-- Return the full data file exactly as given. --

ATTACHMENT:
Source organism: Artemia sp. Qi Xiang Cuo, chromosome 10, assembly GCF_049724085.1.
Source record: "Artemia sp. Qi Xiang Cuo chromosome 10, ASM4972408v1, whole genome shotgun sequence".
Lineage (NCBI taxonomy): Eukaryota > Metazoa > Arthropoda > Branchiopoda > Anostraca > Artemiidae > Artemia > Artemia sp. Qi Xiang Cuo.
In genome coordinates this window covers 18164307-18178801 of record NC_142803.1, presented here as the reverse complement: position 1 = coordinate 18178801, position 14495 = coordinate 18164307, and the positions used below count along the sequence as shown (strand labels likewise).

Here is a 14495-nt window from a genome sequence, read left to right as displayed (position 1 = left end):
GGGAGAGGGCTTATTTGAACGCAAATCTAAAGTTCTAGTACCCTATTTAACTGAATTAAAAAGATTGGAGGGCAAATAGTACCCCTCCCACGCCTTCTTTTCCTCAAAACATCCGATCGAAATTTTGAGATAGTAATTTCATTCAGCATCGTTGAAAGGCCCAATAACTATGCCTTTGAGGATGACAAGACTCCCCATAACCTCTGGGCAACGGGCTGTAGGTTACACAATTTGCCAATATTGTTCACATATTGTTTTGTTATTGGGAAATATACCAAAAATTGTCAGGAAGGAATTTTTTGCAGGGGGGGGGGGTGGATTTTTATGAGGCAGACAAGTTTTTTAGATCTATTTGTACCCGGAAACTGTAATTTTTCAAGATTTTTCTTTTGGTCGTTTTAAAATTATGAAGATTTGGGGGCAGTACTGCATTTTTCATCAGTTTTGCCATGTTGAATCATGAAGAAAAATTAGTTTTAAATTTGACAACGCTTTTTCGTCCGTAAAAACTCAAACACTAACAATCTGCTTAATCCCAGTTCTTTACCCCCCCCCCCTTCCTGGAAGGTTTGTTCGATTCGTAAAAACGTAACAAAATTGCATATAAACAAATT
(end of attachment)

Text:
Source organism: Artemia sp. Qi Xiang Cuo, chromosome 10, assembly GCF_049724085.1.
Source record: "Artemia sp. Qi Xiang Cuo chromosome 10, ASM4972408v1, whole genome shotgun sequence".
Lineage (NCBI taxonomy): Eukaryota > Metazoa > Arthropoda > Branchiopoda > Anostraca > Artemiidae > Artemia > Artemia sp. Qi Xiang Cuo.
In genome coordinates this window covers 18164307-18178801 of record NC_142803.1, presented here as the reverse complement: position 1 = coordinate 18178801, position 14495 = coordinate 18164307, and the positions used below count along the sequence as shown (strand labels likewise).

Here is a 14495-nt window from a genome sequence, read left to right as displayed (position 1 = left end):
GGGAGAGGGCTTATTTGAACGCAAATCTAAAGTTCTAGTACCCTATTTAACTGAATTAAAAAGATTGGAGGGCAAATAGTACCCCTCCCACGCCTTCTTTTCCTCAAAACATCCGATCGAAATTTTGAGATAGTAATTTCATTCAGCATCGTTGAAAGGCCCAATAACTATGCCTTTGAGGATGACAAGACTCCCCATAACCTCTGGGCAACGGGCTGTAGGTTACACAATTTGCCAATATTGTTCACATATTGTTTTGTTATTGGGAAATATACCAAAAATTGTCAGGAAGGAATTTTTTGCAGGGGGGGGGGGTGGATTTTTATGAGGCAGACAAGTTTTTTAGATCTATTTGTACCCGGAAACTGTAATTTTTCAAGATTTTTCTTTTGGTCGTTTTAAAATTATGAAGATTTGGGGGCAGTACTGCATTTTTCATCAGTTTTGCCATGTTGAATCATGAAGAAAAATTAGTTTTAAATTTGACAACGCTTTTTCGTCCGTAAAAACTCAAACACTAACAATCTGCTTAATCCCAGTTCTTTACCCCCCCCCCCTTCCTGGAAGGTTTGTTCGATTCGTAAAAACGTAACAAAATTGCATATAAACAAATT